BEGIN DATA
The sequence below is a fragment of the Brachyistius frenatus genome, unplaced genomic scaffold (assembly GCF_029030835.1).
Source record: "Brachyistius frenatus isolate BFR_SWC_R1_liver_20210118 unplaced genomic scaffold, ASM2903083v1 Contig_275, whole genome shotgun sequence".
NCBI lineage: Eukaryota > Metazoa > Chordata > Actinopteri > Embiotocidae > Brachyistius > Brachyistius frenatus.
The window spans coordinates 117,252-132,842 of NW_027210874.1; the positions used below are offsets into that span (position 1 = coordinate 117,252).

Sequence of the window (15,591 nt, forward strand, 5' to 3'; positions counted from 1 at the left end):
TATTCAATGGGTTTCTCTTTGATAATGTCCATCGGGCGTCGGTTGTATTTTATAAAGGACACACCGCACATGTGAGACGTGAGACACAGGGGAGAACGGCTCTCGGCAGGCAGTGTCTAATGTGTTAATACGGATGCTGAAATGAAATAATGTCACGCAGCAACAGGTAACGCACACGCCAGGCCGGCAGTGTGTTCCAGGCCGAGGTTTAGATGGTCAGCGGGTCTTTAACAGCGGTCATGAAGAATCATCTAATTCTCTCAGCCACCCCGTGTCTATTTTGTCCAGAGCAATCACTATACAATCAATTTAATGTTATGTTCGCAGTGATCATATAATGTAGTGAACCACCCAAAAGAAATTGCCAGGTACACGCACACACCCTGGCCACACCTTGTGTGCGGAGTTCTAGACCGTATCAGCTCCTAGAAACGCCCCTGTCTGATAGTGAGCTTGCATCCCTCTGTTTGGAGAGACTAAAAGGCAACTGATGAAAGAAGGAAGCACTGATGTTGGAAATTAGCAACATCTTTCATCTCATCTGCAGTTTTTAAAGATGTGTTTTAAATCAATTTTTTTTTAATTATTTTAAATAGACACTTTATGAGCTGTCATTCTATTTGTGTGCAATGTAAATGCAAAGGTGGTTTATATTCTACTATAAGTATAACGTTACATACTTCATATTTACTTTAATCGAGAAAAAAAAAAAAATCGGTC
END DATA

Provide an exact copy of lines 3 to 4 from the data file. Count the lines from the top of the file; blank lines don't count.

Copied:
NCBI lineage: Eukaryota > Metazoa > Chordata > Actinopteri > Embiotocidae > Brachyistius > Brachyistius frenatus.
The window spans coordinates 117,252-132,842 of NW_027210874.1; the positions used below are offsets into that span (position 1 = coordinate 117,252).